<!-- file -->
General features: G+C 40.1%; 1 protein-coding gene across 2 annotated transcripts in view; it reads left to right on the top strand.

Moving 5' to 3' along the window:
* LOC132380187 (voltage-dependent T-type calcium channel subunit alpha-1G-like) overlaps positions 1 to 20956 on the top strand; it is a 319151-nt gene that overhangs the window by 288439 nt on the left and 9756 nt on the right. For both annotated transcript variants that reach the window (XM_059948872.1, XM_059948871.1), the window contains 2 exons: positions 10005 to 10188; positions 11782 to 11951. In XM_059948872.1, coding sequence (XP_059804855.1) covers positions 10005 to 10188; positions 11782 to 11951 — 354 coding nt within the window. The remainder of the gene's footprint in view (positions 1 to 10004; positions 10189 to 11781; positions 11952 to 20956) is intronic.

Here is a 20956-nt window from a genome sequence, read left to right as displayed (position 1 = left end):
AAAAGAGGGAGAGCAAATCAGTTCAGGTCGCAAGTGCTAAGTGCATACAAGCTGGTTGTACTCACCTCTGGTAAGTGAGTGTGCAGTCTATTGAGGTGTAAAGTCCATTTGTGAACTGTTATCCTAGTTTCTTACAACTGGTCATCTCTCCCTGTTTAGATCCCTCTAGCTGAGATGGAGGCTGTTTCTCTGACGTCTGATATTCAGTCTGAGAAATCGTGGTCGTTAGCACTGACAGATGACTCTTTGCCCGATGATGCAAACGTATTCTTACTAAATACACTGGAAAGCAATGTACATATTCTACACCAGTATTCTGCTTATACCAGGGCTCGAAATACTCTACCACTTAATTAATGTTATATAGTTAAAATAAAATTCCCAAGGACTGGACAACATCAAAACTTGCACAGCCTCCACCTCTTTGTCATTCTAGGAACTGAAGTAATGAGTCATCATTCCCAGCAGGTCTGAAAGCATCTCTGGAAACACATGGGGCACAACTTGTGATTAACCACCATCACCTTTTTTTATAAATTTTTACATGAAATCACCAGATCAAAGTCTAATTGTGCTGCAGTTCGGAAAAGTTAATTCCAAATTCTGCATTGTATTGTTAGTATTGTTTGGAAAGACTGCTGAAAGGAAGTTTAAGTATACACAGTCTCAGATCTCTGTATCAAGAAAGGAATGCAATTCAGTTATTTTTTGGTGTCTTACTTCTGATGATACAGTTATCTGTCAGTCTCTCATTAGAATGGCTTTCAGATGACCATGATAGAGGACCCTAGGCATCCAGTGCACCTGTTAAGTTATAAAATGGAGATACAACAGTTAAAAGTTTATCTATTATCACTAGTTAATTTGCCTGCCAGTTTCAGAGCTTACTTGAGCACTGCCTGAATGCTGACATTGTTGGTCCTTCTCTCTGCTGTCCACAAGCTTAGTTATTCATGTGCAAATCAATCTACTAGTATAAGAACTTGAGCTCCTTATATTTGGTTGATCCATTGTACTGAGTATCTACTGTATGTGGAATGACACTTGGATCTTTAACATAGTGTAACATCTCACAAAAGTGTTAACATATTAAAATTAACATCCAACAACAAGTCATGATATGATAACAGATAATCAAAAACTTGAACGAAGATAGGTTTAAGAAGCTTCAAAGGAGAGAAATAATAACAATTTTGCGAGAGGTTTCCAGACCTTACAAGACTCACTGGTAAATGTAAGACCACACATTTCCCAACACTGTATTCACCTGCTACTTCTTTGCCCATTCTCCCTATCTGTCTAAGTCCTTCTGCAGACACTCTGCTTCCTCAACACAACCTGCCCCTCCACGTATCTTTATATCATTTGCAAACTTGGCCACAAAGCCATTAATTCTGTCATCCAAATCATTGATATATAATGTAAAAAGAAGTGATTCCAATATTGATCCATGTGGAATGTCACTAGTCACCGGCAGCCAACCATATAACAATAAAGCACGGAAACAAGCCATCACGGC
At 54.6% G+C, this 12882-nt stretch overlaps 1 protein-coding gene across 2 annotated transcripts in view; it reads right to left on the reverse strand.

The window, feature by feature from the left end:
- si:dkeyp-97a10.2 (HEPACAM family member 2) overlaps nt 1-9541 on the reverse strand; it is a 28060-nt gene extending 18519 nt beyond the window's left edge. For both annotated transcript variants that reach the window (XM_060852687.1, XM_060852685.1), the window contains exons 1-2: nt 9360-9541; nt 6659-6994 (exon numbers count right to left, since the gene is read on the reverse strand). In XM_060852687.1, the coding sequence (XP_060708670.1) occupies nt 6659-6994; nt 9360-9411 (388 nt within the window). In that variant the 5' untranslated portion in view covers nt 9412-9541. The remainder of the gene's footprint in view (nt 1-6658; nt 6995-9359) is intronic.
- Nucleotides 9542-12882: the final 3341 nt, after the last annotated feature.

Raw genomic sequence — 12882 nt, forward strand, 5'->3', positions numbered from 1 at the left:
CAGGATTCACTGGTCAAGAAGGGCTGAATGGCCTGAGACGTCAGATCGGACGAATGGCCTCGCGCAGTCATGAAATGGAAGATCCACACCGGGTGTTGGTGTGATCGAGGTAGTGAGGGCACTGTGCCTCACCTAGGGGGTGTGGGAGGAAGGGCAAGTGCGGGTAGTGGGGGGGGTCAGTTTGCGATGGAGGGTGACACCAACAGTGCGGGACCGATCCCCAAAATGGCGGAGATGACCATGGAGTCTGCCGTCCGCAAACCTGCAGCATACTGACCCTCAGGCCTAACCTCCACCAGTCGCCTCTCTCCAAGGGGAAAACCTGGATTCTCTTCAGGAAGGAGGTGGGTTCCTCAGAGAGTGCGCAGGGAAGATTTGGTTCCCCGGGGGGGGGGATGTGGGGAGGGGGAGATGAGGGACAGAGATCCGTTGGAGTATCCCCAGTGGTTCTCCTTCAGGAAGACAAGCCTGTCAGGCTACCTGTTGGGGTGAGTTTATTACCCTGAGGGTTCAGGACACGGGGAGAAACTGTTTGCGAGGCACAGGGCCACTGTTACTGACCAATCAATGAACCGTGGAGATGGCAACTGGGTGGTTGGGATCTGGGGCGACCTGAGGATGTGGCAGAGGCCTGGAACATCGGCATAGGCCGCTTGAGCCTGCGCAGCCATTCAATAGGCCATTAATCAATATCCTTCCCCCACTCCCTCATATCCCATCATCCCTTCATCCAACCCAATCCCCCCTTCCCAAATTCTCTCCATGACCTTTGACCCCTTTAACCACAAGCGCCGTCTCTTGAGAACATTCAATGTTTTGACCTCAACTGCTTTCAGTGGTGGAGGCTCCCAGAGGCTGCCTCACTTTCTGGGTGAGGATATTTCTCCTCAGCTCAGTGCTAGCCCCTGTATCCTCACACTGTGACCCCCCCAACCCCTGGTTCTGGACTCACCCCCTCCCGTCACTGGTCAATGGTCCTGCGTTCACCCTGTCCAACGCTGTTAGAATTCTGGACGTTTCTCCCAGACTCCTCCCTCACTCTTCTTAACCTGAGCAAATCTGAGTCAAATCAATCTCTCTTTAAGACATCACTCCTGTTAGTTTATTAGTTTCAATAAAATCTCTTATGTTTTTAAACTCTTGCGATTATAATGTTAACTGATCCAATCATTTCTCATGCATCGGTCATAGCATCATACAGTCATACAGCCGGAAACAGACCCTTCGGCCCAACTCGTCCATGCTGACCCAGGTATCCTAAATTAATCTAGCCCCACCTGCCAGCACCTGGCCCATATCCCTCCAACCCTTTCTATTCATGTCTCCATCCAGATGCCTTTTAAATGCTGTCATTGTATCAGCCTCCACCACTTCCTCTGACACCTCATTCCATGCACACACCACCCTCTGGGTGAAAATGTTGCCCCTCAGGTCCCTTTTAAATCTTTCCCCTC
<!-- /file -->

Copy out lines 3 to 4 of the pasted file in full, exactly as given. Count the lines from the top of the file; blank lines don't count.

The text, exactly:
* LOC132380187 (voltage-dependent T-type calcium channel subunit alpha-1G-like) overlaps positions 1 to 20956 on the top strand; it is a 319151-nt gene that overhangs the window by 288439 nt on the left and 9756 nt on the right. For both annotated transcript variants that reach the window (XM_059948872.1, XM_059948871.1), the window contains 2 exons: positions 10005 to 10188; positions 11782 to 11951. In XM_059948872.1, coding sequence (XP_059804855.1) covers positions 10005 to 10188; positions 11782 to 11951 — 354 coding nt within the window. The remainder of the gene's footprint in view (positions 1 to 10004; positions 10189 to 11781; positions 11952 to 20956) is intronic.

Here is a 20956-nt window from a genome sequence, read left to right as displayed (position 1 = left end):